The Assembly of European Wine Regions (AREV) puts its hope in the message of support for the sector that the Spanish Minister of Agriculture will launch this Monday to the ministers of the member states

Since the pandemic began a year ago, the wine sector has been facing a period of great difficulties, in which, in addition to the market situation and trade relations with the USA, a new campaign slightly higher than the previous one, and the consequences of the COVID-19 pandemic, such as the collapse of the HORECA channel, tourism, and restrictions on mobility have been joined.

Given the evident insufficiency of the exceptional support measures for the wine sector, applied during 2020 to temporarily alleviate the market situation in the worst months of the summer and extended until October 2021, the need for an extraordinary, additional budget for the wine sector, demanded by professionals, is gaining strength and support among political representatives.

This Monday, 22 March, it will be the Spanish Minister of Agriculture, Luis Planas Puchades, who will report on this imperative need to the highest policy-makers of the member states in the field of agriculture present at the Agriculture and Fisheries Council. The Assembly of European Wine Regions (AREV), through its president, Emiliano García-Page Sánchez, has expressed to the Spanish Minister its full support for this action.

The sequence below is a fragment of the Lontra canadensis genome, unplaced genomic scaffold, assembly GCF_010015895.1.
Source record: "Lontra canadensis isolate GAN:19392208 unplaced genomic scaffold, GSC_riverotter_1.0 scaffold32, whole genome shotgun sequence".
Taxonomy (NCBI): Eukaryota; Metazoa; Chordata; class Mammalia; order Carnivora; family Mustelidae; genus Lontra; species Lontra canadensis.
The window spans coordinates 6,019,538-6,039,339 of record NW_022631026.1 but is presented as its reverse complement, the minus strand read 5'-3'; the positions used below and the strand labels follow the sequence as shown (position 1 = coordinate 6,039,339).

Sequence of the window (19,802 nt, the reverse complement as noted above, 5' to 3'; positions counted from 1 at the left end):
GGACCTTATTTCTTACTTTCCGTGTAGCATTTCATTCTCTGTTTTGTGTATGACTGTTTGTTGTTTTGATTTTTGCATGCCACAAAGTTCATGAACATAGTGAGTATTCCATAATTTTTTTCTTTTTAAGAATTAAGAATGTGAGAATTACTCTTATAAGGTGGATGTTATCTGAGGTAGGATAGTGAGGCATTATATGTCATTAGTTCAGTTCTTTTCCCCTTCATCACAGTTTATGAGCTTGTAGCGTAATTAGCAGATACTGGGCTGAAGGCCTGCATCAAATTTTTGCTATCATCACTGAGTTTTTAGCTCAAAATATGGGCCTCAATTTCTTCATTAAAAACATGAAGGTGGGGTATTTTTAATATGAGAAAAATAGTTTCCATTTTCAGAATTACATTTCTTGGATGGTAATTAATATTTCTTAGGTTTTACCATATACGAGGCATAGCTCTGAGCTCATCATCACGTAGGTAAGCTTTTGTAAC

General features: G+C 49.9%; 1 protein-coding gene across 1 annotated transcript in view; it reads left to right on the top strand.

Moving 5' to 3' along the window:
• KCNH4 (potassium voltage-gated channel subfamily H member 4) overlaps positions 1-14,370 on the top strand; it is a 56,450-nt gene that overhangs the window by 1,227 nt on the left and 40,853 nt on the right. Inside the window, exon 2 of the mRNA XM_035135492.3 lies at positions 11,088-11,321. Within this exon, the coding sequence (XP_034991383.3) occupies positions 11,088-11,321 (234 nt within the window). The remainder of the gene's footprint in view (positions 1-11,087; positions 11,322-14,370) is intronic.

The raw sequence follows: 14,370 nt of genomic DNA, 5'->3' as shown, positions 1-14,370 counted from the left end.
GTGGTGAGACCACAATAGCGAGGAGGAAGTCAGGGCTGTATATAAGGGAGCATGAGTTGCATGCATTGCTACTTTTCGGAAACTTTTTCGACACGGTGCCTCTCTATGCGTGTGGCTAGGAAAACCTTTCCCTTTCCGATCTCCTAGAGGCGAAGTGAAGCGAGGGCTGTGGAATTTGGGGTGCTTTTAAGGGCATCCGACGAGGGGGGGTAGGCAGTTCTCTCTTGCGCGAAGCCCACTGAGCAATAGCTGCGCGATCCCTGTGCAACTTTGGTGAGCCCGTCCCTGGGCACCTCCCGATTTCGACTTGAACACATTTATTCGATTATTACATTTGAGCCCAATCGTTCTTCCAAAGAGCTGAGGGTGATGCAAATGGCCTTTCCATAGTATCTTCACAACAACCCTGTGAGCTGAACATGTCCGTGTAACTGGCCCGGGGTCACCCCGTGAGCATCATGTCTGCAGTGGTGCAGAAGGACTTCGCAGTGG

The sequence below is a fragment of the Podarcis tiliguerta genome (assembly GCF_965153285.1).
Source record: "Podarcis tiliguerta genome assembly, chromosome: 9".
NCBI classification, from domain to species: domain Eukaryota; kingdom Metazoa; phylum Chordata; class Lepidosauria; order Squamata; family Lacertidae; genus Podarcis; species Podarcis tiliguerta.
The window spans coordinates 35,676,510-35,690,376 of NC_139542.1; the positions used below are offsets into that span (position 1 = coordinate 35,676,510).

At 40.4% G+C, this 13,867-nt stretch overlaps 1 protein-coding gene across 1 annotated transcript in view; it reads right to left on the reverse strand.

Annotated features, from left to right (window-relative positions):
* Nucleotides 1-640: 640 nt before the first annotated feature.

This request comes barely a year after the AREV had already warned of the consequences that the pandemic would have on the wine sector, and which, in June 2020, it sent to the President of the European Commission, Ursula von der Leyen, and the Commissioner for Agriculture and Rural Development, Janusz Wojciechowski, in the form of a request for an additional extraordinary budget allocation, like the one made in sectors such as meat or dairy, and of a suggestion of creating a High-Level Group, necessary to reactivate the sector and ensure the sustainable development of the wine-growing regions.

The wine sector has a strong link of identity with European territories and deserves a real recovery plan as a matter of urgency, which can boost the dual performance – both economic and environmental – that will enable it, in turn, to develop the challenges that lie ahead, and it should not be overlooked that European wine-growing regions account for around 43 % of the world’s wine-growing area, 60% of the world’s wine production and around 53% of the world’s wine consumption, and the impact that the policies adopted in this sector may have, in one direction or another, on the 1.8 million holdings and 3.2 million hectares of vineyards that are part of Europe’s countryside, landscape and culture.

AREV is confident that the meeting of the Agriculture and Fisheries Council within the EU will be fruitful and that the request for an extraordinary budget, so necessary for the wine sector, made to the Agriculture and Fisheries Council under the Portuguese presidency, will obtain the necessary support for its protection.